Do you want to improve the curb appeal of your house? Adding a window box planter is one way to do that. The outlook of your home is as important as the indoor look is.

Window boxes are very special parts of the outlook of your home. Flat windows without anything often look kind of dull, and to bring life into the windows, you should put some flower boxes or box with other plants so your window will look colorful.

Window boxes are like wearable art for your home. They are attached to windows or porch rails, bring color and texture to eye level, and brighten up your home's exterior. Window boxes add color and interest to your home and they are relatively easy to build and install. Here are a few guidelines to assist you.

Like any garden planting, a window box comes with its own set of design considerations. Its close tie to the house is one. Study your home's exterior to see which windows need dressing up and what cues the architecture provides. Traditional houses, especially, welcome window-box plantings, which play up elements such as shutters and handsome trim.

But look from the inside out, too. From indoors, the window box frames the outdoor view and brings the scents of the garden in through the opened window. Consider which rooms you use often enough to warrant flower-edged views. Give thought to plant size and placement, as these window plantings can add privacy.

As with ground-level beds, light conditions will determine what you can grow. Full sun accommodates blooming annuals, while shade best suits foliage plants, like coleus and caladium. To properly show off these displays, select a box that's the same width as the window. Use sturdy brackets to attach the box to your house, and invest in a high-quality potting mix.

Arrange plants on top of the soil until you're happy with how the design looks from inside and out. Then ease them out of the nursery pots and settle them in.

Some crowding is fine, as long as you keep pruners handy to rein in rampant growers. You can also just drop potted plants directly into boxes and surround them with soil. This makes swapping out poor performers and popping in seasonal selections a snap.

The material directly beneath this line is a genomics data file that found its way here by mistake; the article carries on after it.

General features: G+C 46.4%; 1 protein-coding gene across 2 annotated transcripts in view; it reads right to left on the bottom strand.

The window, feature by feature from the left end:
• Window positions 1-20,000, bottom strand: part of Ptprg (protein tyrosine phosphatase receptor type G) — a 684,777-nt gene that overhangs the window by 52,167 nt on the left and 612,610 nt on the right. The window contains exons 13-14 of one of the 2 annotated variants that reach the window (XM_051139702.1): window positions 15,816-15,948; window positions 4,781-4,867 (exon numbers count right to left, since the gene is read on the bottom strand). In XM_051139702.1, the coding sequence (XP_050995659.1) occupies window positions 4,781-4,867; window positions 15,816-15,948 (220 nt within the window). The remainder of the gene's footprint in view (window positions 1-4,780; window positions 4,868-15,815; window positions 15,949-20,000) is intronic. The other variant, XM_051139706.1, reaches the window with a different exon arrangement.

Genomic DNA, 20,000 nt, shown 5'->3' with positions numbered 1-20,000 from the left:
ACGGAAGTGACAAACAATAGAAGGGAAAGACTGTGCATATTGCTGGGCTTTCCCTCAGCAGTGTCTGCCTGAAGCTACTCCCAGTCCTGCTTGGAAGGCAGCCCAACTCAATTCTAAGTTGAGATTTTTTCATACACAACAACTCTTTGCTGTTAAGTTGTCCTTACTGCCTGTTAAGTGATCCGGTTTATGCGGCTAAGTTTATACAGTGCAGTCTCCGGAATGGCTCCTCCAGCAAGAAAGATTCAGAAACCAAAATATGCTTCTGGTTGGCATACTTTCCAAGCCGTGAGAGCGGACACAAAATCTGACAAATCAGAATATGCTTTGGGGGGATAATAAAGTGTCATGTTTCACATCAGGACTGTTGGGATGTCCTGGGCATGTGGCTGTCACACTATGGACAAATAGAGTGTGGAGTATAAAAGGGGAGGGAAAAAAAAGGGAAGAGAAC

Remember that the more window boxes you have, the simpler the design should be. Keep your plant choices to one, maybe two or three at an absolute maximum (and then only if they relate closely to each other, such as a light pink and a dark pink petunia) and then plant every box the same. It's hard to pick just a few plants when there are so many great ones around, but pick one or two this year, and then do something totally different next year.

With a little effort, you can keep box displays going strong all year. Regularly check the soil, daily in hot weather, and water thoroughly when it feels dry a half inch down. Since nutrients wash out quickly from containers, fertilizer is a must.

Good options include fish emulsion or liquid kelp, diluted to half strength and applied every two weeks.

Switch out cool-weather plants -- pansies and cyclamen, say -- for heat-lovers, like marigolds, as summer arrives. And as temperatures drop, try sneaking in edibles, like lettuce, for fall and a row of dwarf conifers for winter color.

Final word: do what you love. Containers and window boxes may be the most personal part of a garden. More care is spent picking the plants for a container than almost any other part of the garden. Each is placed purposefully in a container and because they need so much attention, and because they are the plants we most likely look at every day.

The bottom line is that if it looks good to you, it will look good to others. And it will improve your curb appeal.

Recommended for you